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Against Love: A Polemic Paperback – Sep 14 2004
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Less against love than against the cultural constraints that leads us to create wrong-headed ideas of love, this is book is the perfect antidote to any lingering social guilt about being happily single. Against Love: A Polemic will both shock and irritate, especially when you find yourself nodding your head in agreement while laughing at another broken taboo. Laura Kipnis (author of Bound and Gagged, Ecstasy Unlimited) clearly enjoyed writing this; she lets her wit run rampage over classic married situations and human emotions with results that include comparing adulterers to freedom fighters (using sharpened spoons to tunnel out from under love's barbed wire fences) and referring to tearful confessions of cheating as "funny little couple rituals." These make it fun, but the iconoclastic beauty is in her questions. How did good relationships come to be considered work instead of play? Why, unlike most of history and many other modern cultures, do Americans assume love and marriage go hand-in-hand? What lead to infidelity committed by public figures becoming a source of outrage? Kipnis doesn't have answers. Although urging us to have more compassion for our own desires, she expects her readers are smart enough to supply their own in response to her ideas. That attitude itself is a treat--if you're prepared to keep up through a complex whirlwind of Freud, Marx, Gingrich, Wollstonecraft, and several generations of pop culture. Jill Lightner --This text refers to an out of print or unavailable edition of this title.
From Publishers Weekly
In this ragingly witty yet contemplative look at the discontents of domestic and erotic relationships, Kipnis (Bound and Gagged: Pornography and the Politics of Fantasy in America) combines portions of the slashing sexual contrarianism of Mailer, the scathing antidomestic wit of early Roseanne Barr and the coolly analytical aesthetics of early Sontag: "Aren't all adulterers amateur collagists? We're scavengers and improvisers, constructing odd assemblages out of detritus and leftovers: a few scraps of time and some dormant emotions...." With a razor-sharp intelligence and a gleeful sense of irony, Kipnis dismantles the myths of romance surrounding monogamy and makes the case for why adultery is a reasonable, often used, escape hatch. Kipnis is often most funny when at her most provocative ("Feel free to take a second to mull this over, or to make a quick call: `Hi hon, just checking in!' "), but even her moments of sarcastic humor can have a sobering effect, as when Kipnis considers the reasons behind the public's obsessive need for reading about real and fictional stories of spousal murders, noting that "perhaps these social pathologies and aberrations of love are the necessary fallout from the social conventions of love." Kipnis is adroit at detailing (sometimes with "notoriously unreliable" sexual self-reporting statistics) how our desire for fidelity is often at odds with basic human needs for personal freedom, and is terrific in dissecting how-or so Kipnis's case goes-"family values" politicians like Newt Gingrich fail miserably to live up to their own rhetoric. In the end, she concludes that adultery and fidelity have to exist side-by-side: "let's face it: purity always flirts with defilement." Kipnis balances her scintillating, on-target observations on straying with an honest sense of compassion for human experience.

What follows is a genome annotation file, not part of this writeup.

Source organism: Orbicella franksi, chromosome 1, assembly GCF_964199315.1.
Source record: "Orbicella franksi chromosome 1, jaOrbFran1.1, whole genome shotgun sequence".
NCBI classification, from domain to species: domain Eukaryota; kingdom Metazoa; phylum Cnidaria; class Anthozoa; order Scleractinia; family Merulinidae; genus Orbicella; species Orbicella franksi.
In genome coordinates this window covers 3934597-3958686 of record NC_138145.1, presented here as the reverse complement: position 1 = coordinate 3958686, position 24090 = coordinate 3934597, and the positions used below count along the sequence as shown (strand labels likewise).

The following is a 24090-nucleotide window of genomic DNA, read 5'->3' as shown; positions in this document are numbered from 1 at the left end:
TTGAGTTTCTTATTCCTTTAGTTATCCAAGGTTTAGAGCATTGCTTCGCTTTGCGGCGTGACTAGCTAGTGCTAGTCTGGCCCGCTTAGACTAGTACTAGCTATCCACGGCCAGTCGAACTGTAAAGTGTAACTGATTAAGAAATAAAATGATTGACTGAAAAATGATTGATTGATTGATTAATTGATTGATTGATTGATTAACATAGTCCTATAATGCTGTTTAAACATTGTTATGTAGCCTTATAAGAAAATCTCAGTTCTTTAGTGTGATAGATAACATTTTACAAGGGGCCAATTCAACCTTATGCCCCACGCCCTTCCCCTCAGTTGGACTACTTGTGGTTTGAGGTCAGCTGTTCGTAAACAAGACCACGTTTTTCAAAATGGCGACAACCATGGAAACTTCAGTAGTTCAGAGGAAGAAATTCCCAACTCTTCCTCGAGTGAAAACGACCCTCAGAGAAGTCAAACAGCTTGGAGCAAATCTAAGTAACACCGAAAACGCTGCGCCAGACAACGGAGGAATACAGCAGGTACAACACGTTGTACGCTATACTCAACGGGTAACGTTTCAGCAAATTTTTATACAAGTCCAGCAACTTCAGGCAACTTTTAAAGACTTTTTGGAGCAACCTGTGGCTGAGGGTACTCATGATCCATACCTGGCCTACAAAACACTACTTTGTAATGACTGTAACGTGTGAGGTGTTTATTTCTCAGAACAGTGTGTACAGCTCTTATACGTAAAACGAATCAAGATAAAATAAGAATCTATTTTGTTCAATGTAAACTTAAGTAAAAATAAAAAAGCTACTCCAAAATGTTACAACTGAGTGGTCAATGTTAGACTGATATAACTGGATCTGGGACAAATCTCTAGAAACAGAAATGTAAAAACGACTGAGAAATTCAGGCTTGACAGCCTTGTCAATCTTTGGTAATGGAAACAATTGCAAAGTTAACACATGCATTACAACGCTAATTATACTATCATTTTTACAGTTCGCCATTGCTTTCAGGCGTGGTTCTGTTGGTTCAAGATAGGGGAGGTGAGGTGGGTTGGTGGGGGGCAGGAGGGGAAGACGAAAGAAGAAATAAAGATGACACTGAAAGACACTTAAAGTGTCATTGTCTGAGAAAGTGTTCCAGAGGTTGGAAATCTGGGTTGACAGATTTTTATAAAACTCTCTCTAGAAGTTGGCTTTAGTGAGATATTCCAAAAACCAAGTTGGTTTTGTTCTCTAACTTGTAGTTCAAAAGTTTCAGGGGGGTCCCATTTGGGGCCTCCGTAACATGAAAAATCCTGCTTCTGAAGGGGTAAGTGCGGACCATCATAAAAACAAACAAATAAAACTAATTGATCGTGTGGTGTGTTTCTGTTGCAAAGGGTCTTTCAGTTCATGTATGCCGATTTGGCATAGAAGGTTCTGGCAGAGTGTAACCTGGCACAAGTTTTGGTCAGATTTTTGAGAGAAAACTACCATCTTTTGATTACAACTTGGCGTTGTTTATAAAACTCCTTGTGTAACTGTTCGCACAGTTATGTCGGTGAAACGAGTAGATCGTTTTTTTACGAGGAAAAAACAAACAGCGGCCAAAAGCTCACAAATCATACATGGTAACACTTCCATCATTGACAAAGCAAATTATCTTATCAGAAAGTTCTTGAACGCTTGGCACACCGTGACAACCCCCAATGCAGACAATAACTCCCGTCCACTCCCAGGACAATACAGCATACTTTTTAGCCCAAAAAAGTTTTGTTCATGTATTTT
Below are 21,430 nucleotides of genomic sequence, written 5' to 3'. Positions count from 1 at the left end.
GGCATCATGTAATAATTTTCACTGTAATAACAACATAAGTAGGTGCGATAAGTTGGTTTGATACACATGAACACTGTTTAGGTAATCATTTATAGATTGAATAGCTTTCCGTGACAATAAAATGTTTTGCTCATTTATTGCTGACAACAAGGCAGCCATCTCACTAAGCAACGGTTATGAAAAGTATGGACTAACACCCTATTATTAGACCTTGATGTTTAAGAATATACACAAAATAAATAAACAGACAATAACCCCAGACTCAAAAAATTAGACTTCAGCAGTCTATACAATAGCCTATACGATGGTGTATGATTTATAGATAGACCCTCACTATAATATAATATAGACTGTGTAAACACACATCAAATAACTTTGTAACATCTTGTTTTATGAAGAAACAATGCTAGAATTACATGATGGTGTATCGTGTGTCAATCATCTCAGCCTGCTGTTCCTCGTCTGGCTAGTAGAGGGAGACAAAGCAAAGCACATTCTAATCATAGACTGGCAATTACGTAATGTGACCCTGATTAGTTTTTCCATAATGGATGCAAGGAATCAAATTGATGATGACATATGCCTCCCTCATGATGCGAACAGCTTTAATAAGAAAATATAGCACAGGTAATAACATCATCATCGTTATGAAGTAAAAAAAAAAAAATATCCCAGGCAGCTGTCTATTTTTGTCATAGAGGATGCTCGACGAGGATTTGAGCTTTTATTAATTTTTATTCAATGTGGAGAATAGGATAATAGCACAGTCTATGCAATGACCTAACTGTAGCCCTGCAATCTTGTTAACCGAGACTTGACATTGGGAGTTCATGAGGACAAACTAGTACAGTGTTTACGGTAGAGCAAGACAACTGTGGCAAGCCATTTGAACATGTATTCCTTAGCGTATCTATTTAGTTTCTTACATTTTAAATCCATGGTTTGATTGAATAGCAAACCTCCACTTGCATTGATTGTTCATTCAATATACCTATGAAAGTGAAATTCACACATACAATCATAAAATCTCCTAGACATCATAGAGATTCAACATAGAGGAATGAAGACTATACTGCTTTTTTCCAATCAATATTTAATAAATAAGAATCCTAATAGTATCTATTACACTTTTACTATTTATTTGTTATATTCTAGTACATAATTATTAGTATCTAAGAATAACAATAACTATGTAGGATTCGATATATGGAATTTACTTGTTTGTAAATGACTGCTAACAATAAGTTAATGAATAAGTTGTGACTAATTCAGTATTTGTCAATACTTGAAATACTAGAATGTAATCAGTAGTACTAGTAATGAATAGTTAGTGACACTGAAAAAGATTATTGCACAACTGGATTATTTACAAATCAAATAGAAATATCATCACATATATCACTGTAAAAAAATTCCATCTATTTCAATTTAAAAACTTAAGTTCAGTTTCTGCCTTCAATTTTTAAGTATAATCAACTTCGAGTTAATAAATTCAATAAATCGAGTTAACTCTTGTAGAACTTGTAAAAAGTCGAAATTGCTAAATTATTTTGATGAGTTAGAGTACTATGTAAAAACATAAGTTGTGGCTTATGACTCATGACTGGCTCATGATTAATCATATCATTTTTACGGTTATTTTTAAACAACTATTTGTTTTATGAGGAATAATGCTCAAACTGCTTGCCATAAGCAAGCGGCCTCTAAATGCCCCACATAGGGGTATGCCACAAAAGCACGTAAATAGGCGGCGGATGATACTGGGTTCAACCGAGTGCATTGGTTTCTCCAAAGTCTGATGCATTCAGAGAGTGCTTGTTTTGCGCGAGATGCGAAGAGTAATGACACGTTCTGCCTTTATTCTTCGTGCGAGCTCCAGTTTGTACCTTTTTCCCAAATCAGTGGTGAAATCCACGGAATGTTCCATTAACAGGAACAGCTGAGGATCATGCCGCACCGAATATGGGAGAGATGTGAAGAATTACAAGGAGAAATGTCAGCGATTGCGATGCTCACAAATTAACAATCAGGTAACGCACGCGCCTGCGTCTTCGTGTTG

Copyright 2003 Reed Business Information, Inc. --This text refers to an out of print or unavailable edition of this title.
Top Customer Reviews
The author finds that passion and attraction, those things that make courtships so exhilarating and that are considered to be core elements of marriages, disappear rather quickly. Frequently, what remains are relationships bubbling with rancor that have become deadened. All manner of surveillance of the marital partner is used to squash any possibility of infidelity. Large doses of blame are doled out because of perceived failures to attend to, and even anticipate, the psychological and emotional needs of the partner. The reactions are withdrawal, subservience, or hostility. Among the counselor community this state of affairs may need adjustment, but is regarded as basically normal. The author derides the notion that this state of affairs is in any way normal and all that is needed is "hard work" to increase marital harmony.